Here the answer is clearly, “no.” One’s political orientation, religious inclinations, eye color, sartorial tastes, etc., have no bearing on whether or not one has accurately portrayed the scientific understanding of contemporary climate change and the prominence of anthropogenic forcings. In Al Gore’s case, his presentations of the science have been recognized by the scientists themselves as being faithful to the evidence and the overwhelming consensus within the scientific community itself. Similarly, one does not have to be Catholic, or agree with Pope Francis on every issue to appreciate the scientific accuracy of his recent encyclical.
Other attacks on Gore have focused more upon Gore’s lifestyle, and claimed that he has a rather poor track record when it comes to his personal consumption of fossil fuel resources, in matters such as his constant jetting around the world to various meetings, or the energy consumption at his home/office complex in Tennessee. One might defend some of Gore’s consumption on a variety of grounds, but doing so would be its own kind of logical error. (Rhetorically, as opposed to logically, such moves might be both necessary and useful.) Because the problem of relevance still remains. This type of fallacy is a sub-category of the basic ad hominem known as the tu quoque. Gore’s personal habits have no more bearing on the accuracy of his presentations regarding global warming than do his political leanings. As an example, consider that, simply because a person is a drunkard who is constantly consuming alcohol to excess, that does not mean that person’s recommendations against such behavior are inaccurate or ill-founded.
Suppose now, instead, that someone comes to you excitedly describing the latest refutation of climate science that can be found at Fred’s Blog, and you respond, “You can’t believe what you read there. Fred is an habitual liar.” Let us suppose that your statement is true, and you know it to be true on well-established grounds. Certainly it is the case that calling Fred “an habitual liar” is to sharply impugn Fred’s character. But have you committed an ad hominem fallacy? No, in point of fact, you have not, because Fred’s truthfulness is directly and immediately relevant to his credibility as a presenter of arguments against the established scientific consensus. So your statement is both true and relevant, and hence not a fallacy. Under the circumstances, it is perfectly reasonable to require that a more respectable and legitimate source for Fred’s claims be presented before one wastes any effort in addressing those claims.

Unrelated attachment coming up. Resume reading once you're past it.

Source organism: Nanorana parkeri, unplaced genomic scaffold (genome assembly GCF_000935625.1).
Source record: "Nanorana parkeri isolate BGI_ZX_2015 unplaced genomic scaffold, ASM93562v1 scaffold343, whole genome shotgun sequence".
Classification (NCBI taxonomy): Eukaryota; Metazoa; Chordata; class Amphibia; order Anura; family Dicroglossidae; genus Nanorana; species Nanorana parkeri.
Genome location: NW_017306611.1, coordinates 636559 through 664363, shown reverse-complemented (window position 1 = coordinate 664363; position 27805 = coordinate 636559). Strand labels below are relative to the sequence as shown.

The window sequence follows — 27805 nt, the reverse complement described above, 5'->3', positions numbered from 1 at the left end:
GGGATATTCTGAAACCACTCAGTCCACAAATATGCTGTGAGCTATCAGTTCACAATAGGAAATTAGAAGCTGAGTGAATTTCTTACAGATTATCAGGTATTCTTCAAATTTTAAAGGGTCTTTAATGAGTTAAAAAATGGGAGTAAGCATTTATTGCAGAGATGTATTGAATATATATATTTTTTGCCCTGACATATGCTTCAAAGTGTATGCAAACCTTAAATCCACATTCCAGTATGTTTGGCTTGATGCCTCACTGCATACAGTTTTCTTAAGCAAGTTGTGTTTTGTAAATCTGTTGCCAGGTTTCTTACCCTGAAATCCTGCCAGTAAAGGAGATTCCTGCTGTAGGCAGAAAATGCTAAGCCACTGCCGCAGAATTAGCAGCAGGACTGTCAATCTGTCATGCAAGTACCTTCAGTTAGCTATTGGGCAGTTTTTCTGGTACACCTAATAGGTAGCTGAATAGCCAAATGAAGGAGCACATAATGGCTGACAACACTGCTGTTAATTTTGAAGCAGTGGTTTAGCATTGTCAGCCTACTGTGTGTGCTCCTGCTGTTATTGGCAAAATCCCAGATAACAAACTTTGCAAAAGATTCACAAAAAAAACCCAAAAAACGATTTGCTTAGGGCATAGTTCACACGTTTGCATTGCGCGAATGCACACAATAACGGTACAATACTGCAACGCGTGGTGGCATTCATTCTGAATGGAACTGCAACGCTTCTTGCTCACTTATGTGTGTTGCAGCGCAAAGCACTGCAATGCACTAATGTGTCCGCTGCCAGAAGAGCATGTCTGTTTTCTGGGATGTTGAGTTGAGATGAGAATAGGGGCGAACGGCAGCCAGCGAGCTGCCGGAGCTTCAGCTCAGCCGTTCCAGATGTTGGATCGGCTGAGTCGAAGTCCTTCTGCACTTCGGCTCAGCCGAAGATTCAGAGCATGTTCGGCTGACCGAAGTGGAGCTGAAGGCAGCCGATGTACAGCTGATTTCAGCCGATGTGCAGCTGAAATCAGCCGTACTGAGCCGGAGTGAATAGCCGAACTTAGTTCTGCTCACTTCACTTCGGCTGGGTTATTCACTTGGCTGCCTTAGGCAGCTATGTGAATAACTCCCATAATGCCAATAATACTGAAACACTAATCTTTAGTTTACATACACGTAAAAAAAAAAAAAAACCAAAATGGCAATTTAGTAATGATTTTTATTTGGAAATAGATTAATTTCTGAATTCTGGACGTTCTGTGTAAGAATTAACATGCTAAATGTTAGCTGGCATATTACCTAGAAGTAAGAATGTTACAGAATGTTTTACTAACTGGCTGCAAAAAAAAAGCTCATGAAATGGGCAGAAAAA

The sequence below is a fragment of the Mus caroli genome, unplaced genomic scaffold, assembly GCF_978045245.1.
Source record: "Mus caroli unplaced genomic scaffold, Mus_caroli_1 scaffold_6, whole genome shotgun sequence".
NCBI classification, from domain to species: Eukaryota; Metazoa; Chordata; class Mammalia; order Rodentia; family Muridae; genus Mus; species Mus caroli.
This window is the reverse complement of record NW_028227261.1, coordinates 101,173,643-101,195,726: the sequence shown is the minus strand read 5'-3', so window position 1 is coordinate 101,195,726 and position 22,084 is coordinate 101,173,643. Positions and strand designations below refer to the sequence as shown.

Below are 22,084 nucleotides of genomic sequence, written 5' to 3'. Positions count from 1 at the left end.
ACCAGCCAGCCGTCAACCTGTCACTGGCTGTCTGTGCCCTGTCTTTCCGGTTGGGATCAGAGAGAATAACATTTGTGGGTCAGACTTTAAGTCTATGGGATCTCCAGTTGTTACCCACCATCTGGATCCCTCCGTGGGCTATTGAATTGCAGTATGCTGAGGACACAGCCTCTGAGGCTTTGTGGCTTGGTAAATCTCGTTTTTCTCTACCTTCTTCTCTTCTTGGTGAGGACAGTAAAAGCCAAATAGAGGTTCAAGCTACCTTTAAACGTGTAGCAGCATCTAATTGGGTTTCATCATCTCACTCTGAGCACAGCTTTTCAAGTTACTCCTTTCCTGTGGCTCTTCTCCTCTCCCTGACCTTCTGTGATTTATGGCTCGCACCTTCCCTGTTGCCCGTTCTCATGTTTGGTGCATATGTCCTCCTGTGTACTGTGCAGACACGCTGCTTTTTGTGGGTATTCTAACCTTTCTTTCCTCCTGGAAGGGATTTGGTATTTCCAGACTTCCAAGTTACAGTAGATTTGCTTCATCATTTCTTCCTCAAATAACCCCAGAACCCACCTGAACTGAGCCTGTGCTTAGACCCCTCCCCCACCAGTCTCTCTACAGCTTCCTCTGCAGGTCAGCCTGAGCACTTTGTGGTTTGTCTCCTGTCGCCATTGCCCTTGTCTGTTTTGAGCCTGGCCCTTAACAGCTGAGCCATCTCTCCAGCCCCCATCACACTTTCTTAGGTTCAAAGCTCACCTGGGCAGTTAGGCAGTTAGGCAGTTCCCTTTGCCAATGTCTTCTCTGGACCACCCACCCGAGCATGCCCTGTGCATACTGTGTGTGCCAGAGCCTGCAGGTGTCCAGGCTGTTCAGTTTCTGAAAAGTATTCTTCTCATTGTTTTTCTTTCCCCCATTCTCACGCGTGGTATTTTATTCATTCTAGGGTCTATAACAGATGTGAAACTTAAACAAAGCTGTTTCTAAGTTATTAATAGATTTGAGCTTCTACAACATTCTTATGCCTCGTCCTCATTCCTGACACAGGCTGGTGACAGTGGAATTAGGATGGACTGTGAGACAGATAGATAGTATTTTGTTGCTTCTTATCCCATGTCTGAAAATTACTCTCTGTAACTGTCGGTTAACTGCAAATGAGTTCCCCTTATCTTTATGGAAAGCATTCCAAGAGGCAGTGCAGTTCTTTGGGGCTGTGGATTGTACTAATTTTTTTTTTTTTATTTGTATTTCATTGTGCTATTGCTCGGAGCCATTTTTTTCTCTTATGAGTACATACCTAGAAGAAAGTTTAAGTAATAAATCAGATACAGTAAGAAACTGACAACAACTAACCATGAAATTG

Finally, a disclaimer: there are some fairly infamous sources of misinformation in the blogosphere on the science of climate change, but I quite deliberately choose not to name any of them. On the other hand, to my knowledge, there is no such thing as “Fred’s Blog” out there. My choice of the name is driven entirely by the fact that I not only do not know anyone named “Fred,” but I’ve never even met such a person. If there really is such a thing as “Fred’s Blog” out there, be assured I’ve no knowledge of it, and am in no way referring to it.